BarbituatePhenobarbital = anestheticBenzodiazapines = tranquilizersvalium Binds GABAa subtype with gamma subunit

  • Effect of Drugs on GABA channels

    In the absence of GABA, drugs have no effectIn the presence of GABA, drugs can Increase frequency of opening/benzodiazepinesIncrease duration of opening/barbituates

  • Pharmacology of VALIUMValium=benzodiazapines bind to gaba gated chloride channelCause the channel to stay open longer==less brain activity=calmer state of mindUsed as anti-convulsant drugs

  • Edvard Munch, the screamFear and Anxiety and Gaba A modulatorsAnxiolytic drugs-Librium valium

  • Thebrainmcgill.caSynapses-GabaAnxietyReceptorBy bindingBenzodiazepineBackThree typesMetabotropic vs ionotropicBack to anxiety NTNot the only RapheHormonal brain

  • NeuromodulationMetabotropic Ion ChannelsNeurotransmitters bind Receptors that are not ion channels

  • NeuromodulationNeurotransmitter binding and ion flux are provided by two or more individual molecules.Allows for many effects of NT on post-synaptic cellCan regulate several channels, metabolic enzymes and gene expressionStimulates or inhibits second messengers

  • Effect of Second Messenger

    May directly bind ion channel and regulates its opening or closing

    Can activate enzyme s.a. cyclic AMP dependent PKA that phosphorylates ion channel to open or close it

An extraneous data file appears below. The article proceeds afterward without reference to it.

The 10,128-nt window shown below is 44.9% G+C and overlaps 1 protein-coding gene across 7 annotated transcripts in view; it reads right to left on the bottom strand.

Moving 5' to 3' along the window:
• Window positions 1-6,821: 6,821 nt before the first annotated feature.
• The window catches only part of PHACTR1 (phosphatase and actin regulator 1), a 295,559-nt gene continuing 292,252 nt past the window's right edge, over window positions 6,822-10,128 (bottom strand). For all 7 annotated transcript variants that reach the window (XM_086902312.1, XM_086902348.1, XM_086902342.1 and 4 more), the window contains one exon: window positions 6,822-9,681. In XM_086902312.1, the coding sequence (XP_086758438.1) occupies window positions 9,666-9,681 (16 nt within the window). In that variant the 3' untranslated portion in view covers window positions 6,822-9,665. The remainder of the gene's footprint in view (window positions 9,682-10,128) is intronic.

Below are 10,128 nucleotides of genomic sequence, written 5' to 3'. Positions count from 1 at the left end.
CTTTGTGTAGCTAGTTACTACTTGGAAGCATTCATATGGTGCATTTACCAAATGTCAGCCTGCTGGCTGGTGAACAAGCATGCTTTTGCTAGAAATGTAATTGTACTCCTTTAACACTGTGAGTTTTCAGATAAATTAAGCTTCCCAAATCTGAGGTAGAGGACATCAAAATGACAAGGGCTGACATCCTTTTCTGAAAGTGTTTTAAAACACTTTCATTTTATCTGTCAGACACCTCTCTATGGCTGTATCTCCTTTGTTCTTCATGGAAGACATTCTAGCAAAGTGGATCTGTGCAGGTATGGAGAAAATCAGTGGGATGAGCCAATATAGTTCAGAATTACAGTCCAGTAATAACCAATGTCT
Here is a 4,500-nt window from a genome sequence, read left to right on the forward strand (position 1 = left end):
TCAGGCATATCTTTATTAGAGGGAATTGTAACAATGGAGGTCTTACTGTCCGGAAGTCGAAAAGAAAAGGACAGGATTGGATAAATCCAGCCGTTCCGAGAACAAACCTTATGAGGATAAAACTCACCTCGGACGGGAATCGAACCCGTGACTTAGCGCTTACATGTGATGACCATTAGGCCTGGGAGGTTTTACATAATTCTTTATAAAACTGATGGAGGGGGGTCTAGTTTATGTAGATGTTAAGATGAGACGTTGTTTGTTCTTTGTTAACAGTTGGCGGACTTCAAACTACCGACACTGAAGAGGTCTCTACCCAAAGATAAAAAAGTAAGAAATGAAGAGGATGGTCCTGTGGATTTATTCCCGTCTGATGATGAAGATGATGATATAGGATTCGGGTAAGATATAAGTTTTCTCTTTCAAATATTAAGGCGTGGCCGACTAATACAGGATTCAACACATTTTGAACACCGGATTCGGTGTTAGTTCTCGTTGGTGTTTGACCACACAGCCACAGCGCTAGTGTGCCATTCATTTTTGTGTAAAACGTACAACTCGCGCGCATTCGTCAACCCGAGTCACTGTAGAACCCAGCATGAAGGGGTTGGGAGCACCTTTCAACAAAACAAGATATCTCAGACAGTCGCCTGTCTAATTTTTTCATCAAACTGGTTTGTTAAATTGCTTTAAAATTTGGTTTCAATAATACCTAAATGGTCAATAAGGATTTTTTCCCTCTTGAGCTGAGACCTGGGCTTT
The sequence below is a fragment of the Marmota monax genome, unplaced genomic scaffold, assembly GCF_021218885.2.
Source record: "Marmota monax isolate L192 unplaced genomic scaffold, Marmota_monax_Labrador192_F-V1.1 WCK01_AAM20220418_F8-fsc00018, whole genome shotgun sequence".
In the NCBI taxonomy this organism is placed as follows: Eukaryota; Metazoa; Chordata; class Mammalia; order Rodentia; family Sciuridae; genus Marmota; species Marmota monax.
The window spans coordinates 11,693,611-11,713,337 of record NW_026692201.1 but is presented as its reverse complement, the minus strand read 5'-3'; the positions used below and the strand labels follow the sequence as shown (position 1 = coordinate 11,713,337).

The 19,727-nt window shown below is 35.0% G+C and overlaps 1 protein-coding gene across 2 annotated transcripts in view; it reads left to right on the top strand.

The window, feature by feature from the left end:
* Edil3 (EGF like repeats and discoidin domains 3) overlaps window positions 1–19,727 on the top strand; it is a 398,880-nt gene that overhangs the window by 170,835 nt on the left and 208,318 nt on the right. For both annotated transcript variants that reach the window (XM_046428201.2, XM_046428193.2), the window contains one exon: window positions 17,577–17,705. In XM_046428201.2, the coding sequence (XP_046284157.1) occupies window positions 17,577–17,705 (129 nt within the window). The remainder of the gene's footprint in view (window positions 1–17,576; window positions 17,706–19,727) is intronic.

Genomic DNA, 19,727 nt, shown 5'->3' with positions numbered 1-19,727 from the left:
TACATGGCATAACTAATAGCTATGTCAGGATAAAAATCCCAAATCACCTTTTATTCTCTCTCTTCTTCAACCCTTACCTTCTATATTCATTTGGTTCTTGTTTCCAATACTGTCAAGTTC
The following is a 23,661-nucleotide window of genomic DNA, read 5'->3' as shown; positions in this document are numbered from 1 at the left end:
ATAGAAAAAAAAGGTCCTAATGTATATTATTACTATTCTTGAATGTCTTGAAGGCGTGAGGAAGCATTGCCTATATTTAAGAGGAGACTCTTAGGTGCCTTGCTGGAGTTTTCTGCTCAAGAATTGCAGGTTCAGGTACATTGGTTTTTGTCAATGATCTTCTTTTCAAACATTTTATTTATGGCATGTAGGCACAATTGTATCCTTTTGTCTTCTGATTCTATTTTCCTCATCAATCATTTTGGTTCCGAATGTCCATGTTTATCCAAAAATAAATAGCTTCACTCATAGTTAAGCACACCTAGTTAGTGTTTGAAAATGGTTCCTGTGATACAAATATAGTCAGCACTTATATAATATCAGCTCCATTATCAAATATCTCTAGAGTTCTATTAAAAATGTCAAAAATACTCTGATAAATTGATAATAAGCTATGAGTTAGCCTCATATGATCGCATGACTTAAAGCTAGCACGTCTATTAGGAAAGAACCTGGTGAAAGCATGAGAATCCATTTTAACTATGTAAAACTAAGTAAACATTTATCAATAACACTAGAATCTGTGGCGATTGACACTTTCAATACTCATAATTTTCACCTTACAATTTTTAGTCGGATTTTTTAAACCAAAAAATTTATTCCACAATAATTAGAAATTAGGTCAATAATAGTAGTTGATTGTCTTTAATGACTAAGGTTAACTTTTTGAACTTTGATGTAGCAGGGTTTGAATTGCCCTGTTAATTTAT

• Effect of Symp & Parasym on Cardiac MuscleParasympathetic presynaptic nerve ending release Ach and slows heart rate Sympathetic presynaptic nerve ending release NE and increase heart rateBOTH WORK THROUGH NEUROMUDULATION USING G PROTEINS.

  • Parasympathetic Cardiac NeuromodulationAch binds muscarinic Ach Receptor that inhibits cardiac muscle excitationAch binds receptor and the G protein alpha subunit binds a potassium channelThe K channel opens, hyperpolarizes the cardiac membrane and leads to prolonged relaxation phase of cardiac activity=slows heart rate

  • Sympathetic Cardiac NeuromodulationAch binds B adrenergic Receptor that strengthen cardiac muscle contractilityNE binds B adrenergic receptor and the G protein alpha subunit activates Adenyl cyclase which produces cAMPcAMP activates PKA which phosphorylates voltage gated calcium channel, prolonging its opening time

  • NeuromodulationEffects mediated by second messengersDirect postsynaptic effects last several hundred milliseconds to hoursSecondary effects lasts daysPostsynaptic electrical responses are weak and slow

  • Second MessengerscAMPcGMPGTPCalciumDAG and IP3Arachidonic acidMay act directly or indirectly on ion channel

  • How do G-proteins WorkCan inhibit or activate downstream molecules to increase or decrease levels of second messengers

    Denoted Gs or Gi

  • G-proteins Link Channel Activity with NT GTP-binding protein cycles between off state (GDP bound) and on state (GTP- bound)NT receptors catalyzes replacement of GDP with GTP.Activated G-protein activates adenylyl cyclase that produces cAMP

  • Short Cut PathwayNT binds receptor that is not an ion channel but is linked to trimeric G proteinG protein becomes activated by conformational change transduced from NTR that allows G to bind GTPDissociates into a and bg subunit componentsGb subunit binds directly to ion channel & gates it.